Saturday, June 21, 2008

Do Good(er)

"If you haven't got any charity in your heart, you have the worst kind of heart trouble."
Bob Hope

Many years ago, I wasn't really the most charitable person around. Perhaps my biggest problem at the time was my inability to get any ends to meet so I spent most of my time just trying to keep a roof over my head and tummies full. Times changed and so did fortunes. More importantly, so did my awareness of the needs of others.

It could have been my youngest child's disabilities that opened my eyes. I've often thought that if nothing else, she has taught me humility. This is not to be confused with humiliation. Living with Miss Rachie has given me many life lessons and the first starts with being humble. An awareness if you will, of my own importance in the larger scheme of family and community life. Her needs were first and foremost for every single member of my family.

It's taken me years to come to the realization that although we have it tough, thousands more are much worse off than us. I've only to take a stroll through Rachel's school to see the truth of this. Kids abound who are more impaired than my own whether it's from a physical, mental or combined impairment. My own child can feed herself and walk. She isn't dependent on a ventilator or tube feedings. I'm thankful each and every day for what we DO have. I'm quite certain that many parents of kids at Rachel's school would give anything to achieve the level of function that Rachel has.

I'm one hundred percent certain that these are the lessons that have molded me into the do-gooder I've become. I will be anyone's champion. Do you have a cause? Just ask and I'll help you raise money for it. At the very least, I'll contribute my time and creativity for raising awareness and funds. I've done it many times for the Susan G. Komen Breast Cancer Foundation. I've done it for Katrina and other disaster victims, an all girls Catholic school in Southwest Detroit, the homeless, impoverished military families and Autism awareness.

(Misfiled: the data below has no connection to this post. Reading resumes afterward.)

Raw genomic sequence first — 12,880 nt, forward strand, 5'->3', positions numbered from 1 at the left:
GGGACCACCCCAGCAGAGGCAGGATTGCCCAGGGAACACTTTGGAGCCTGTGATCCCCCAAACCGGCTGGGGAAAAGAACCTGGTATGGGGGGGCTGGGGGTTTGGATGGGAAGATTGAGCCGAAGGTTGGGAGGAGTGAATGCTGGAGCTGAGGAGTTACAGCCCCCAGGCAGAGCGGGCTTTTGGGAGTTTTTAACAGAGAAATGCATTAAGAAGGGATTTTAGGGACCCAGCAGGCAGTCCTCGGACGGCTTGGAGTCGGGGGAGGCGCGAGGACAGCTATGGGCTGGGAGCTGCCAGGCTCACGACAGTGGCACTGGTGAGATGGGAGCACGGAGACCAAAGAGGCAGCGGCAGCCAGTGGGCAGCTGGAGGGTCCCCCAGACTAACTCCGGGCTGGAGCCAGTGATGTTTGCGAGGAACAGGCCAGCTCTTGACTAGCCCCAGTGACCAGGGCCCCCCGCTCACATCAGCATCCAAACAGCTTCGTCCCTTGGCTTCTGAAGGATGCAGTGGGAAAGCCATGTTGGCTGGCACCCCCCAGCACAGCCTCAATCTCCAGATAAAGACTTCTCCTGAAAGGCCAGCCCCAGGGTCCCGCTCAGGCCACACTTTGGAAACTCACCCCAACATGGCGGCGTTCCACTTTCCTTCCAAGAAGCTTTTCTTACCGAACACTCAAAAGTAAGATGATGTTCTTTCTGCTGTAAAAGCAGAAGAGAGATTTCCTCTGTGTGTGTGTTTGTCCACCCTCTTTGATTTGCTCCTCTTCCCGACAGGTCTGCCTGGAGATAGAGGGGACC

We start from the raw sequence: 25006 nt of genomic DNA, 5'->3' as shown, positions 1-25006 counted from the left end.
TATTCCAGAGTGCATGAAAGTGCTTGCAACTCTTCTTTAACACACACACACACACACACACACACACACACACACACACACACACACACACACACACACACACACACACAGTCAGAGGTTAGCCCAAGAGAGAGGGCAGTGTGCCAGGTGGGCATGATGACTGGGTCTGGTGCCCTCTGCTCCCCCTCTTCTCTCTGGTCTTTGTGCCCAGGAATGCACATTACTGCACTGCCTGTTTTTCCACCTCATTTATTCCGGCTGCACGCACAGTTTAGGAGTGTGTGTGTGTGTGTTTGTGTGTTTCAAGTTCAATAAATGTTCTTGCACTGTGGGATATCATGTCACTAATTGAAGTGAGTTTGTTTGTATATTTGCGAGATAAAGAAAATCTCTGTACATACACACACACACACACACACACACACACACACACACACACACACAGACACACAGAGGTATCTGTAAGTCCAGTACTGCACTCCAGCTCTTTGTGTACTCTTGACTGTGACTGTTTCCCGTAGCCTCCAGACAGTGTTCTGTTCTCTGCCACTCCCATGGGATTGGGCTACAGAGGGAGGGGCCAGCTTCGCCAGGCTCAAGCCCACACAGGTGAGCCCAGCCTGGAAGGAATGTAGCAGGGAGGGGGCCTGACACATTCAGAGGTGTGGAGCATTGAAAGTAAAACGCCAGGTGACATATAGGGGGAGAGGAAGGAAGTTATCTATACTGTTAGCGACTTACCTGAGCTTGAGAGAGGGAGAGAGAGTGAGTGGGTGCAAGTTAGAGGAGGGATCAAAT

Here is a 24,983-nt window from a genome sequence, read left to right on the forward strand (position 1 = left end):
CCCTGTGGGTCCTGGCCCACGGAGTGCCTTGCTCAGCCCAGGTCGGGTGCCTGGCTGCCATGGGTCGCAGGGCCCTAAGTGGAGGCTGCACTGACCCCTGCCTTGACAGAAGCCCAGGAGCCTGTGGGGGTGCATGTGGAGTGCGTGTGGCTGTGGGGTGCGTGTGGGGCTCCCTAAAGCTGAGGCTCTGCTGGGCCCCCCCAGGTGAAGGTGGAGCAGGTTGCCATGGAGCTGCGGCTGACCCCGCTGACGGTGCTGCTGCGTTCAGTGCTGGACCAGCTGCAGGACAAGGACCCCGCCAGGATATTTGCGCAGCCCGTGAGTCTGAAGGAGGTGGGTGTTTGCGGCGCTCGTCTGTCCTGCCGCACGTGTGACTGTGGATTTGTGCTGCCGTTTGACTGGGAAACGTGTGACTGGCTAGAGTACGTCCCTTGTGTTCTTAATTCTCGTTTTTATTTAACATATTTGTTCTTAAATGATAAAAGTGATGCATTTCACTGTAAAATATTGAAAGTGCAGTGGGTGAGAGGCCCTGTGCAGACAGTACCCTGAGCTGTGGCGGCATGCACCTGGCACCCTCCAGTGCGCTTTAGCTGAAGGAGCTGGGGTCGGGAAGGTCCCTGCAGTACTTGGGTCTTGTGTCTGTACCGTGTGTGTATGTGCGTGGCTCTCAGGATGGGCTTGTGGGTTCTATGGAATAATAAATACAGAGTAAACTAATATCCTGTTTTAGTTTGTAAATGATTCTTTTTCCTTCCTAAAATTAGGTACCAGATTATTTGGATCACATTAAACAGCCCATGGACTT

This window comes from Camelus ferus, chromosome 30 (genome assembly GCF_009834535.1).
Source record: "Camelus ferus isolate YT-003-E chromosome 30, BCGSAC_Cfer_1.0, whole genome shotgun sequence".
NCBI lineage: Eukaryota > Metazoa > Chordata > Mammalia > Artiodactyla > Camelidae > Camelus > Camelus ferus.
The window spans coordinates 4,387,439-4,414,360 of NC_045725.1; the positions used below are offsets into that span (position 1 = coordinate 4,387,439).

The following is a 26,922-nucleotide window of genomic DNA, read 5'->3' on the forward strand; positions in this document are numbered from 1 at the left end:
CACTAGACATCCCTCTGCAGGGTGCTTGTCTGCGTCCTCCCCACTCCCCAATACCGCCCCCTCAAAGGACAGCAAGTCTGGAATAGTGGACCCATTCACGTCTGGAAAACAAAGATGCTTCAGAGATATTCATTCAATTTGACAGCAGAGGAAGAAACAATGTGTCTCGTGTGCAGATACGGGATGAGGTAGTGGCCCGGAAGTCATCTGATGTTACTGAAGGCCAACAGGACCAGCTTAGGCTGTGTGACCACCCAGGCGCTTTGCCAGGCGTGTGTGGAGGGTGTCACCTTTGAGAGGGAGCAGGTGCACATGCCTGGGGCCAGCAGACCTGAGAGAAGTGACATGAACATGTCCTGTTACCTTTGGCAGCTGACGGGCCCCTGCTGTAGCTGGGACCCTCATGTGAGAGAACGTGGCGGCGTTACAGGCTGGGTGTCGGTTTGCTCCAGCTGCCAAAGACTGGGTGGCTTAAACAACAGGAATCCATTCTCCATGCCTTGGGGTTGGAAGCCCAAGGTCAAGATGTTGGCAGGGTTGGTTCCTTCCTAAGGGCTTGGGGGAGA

Now, I'll be doing it for moms who've suffered infant loss. If you'd like to do this too, you can.

There is a group on Ravelry called Wrapped in Care that was started by Susan Rainey (yes, one of the Rainey sisters who knit so well.) If you don't belong to Rav, you can visit The Rainey Sisters blog to enlist in this worthy cause. I know that this hospital is not in my neighborhood, but this cause is in my community of fellow mothers. Believe me when I tell you, I'd rather have my Rachel with her abundance of "issues" any day than leave a hospital empty handed and brokenhearted.

Shawls that are knit or crocheted and donated will be used to wrap the infant in for photographs and given to their mothers as a keepsake. This is not macabre in any way but is something tangible to hold on to for life. It's something to show that for just a bit of time, they did have this precious little human in their lives.

Don't click on that last link unless you have an abundance of hankies nearby.


Rositta said...

I couldn't watch all of it sorry, it was way to sad for are a good soul...ciao

Rudee said...

It's sad, I know. But it's also beautiful and satisfying to know someone is providing something good for these parents.

lv2knit said...

Thank you for your link and your support -- I'll look at the photos when I feel like I can handle it better. Today is one of those more emotional ones!

Rudee said...

lv2knit, it is me who should be thanking you for leading this kind of effort. Thank you for allowing me to participate.